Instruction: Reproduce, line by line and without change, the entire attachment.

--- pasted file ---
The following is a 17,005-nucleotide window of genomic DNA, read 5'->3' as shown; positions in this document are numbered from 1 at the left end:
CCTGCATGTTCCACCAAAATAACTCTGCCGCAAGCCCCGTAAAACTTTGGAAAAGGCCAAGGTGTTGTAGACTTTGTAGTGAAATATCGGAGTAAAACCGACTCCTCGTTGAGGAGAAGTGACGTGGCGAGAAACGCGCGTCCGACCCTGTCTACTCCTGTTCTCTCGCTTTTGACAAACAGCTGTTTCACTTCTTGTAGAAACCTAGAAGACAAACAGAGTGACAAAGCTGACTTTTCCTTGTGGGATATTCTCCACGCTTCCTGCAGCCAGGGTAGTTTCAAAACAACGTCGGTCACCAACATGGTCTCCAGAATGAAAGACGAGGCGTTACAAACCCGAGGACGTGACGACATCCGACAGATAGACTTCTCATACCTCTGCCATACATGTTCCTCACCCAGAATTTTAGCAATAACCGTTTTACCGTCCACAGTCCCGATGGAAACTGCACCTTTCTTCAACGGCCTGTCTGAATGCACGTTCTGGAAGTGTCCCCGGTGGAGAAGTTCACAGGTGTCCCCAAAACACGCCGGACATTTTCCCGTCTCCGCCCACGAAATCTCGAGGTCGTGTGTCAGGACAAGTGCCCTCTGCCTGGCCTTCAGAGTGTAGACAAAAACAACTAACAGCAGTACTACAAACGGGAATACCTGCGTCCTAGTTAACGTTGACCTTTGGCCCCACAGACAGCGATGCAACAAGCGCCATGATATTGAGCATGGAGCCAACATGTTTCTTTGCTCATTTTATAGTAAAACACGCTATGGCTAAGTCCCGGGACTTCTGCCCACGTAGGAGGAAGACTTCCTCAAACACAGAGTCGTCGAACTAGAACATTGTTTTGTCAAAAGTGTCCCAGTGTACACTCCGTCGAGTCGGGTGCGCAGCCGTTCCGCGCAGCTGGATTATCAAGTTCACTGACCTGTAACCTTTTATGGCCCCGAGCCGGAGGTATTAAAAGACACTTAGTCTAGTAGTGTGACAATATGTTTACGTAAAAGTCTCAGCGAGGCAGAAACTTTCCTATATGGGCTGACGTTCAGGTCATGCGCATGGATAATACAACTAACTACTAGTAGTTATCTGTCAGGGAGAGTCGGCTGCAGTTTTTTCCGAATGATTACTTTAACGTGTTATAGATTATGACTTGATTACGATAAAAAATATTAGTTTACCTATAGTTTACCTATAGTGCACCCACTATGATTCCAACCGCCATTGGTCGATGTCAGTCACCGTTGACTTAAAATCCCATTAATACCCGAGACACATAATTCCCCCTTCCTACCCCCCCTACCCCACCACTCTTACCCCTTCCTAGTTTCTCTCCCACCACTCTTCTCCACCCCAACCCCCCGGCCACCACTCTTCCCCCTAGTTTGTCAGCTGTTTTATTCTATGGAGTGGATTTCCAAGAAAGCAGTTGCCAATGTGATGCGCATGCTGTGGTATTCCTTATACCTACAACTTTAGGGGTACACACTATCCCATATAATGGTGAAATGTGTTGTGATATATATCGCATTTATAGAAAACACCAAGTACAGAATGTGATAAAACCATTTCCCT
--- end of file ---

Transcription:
The following is a 17,005-nucleotide window of genomic DNA, read 5'->3' as shown; positions in this document are numbered from 1 at the left end:
CCTGCATGTTCCACCAAAATAACTCTGCCGCAAGCCCCGTAAAACTTTGGAAAAGGCCAAGGTGTTGTAGACTTTGTAGTGAAATATCGGAGTAAAACCGACTCCTCGTTGAGGAGAAGTGACGTGGCGAGAAACGCGCGTCCGACCCTGTCTACTCCTGTTCTCTCGCTTTTGACAAACAGCTGTTTCACTTCTTGTAGAAACCTAGAAGACAAACAGAGTGACAAAGCTGACTTTTCCTTGTGGGATATTCTCCACGCTTCCTGCAGCCAGGGTAGTTTCAAAACAACGTCGGTCACCAACATGGTCTCCAGAATGAAAGACGAGGCGTTACAAACCCGAGGACGTGACGACATCCGACAGATAGACTTCTCATACCTCTGCCATACATGTTCCTCACCCAGAATTTTAGCAATAACCGTTTTACCGTCCACAGTCCCGATGGAAACTGCACCTTTCTTCAACGGCCTGTCTGAATGCACGTTCTGGAAGTGTCCCCGGTGGAGAAGTTCACAGGTGTCCCCAAAACACGCCGGACATTTTCCCGTCTCCGCCCACGAAATCTCGAGGTCGTGTGTCAGGACAAGTGCCCTCTGCCTGGCCTTCAGAGTGTAGACAAAAACAACTAACAGCAGTACTACAAACGGGAATACCTGCGTCCTAGTTAACGTTGACCTTTGGCCCCACAGACAGCGATGCAACAAGCGCCATGATATTGAGCATGGAGCCAACATGTTTCTTTGCTCATTTTATAGTAAAACACGCTATGGCTAAGTCCCGGGACTTCTGCCCACGTAGGAGGAAGACTTCCTCAAACACAGAGTCGTCGAACTAGAACATTGTTTTGTCAAAAGTGTCCCAGTGTACACTCCGTCGAGTCGGGTGCGCAGCCGTTCCGCGCAGCTGGATTATCAAGTTCACTGACCTGTAACCTTTTATGGCCCCGAGCCGGAGGTATTAAAAGACACTTAGTCTAGTAGTGTGACAATATGTTTACGTAAAAGTCTCAGCGAGGCAGAAACTTTCCTATATGGGCTGACGTTCAGGTCATGCGCATGGATAATACAACTAACTACTAGTAGTTATCTGTCAGGGAGAGTCGGCTGCAGTTTTTTCCGAATGATTACTTTAACGTGTTATAGATTATGACTTGATTACGATAAAAAATATTAGTTTACCTATAGTTTACCTATAGTGCACCCACTATGATTCCAACCGCCATTGGTCGATGTCAGTCACCGTTGACTTAAAATCCCATTAATACCCGAGACACATAATTCCCCCTTCCTACCCCCCCTACCCCACCACTCTTACCCCTTCCTAGTTTCTCTCCCACCACTCTTCTCCACCCCAACCCCCCGGCCACCACTCTTCCCCCTAGTTTGTCAGCTGTTTTATTCTATGGAGTGGATTTCCAAGAAAGCAGTTGCCAATGTGATGCGCATGCTGTGGTATTCCTTATACCTACAACTTTAGGGGTACACACTATCCCATATAATGGTGAAATGTGTTGTGATATATATCGCATTTATAGAAAACACCAAGTACAGAATGTGATAAAACCATTTCCCT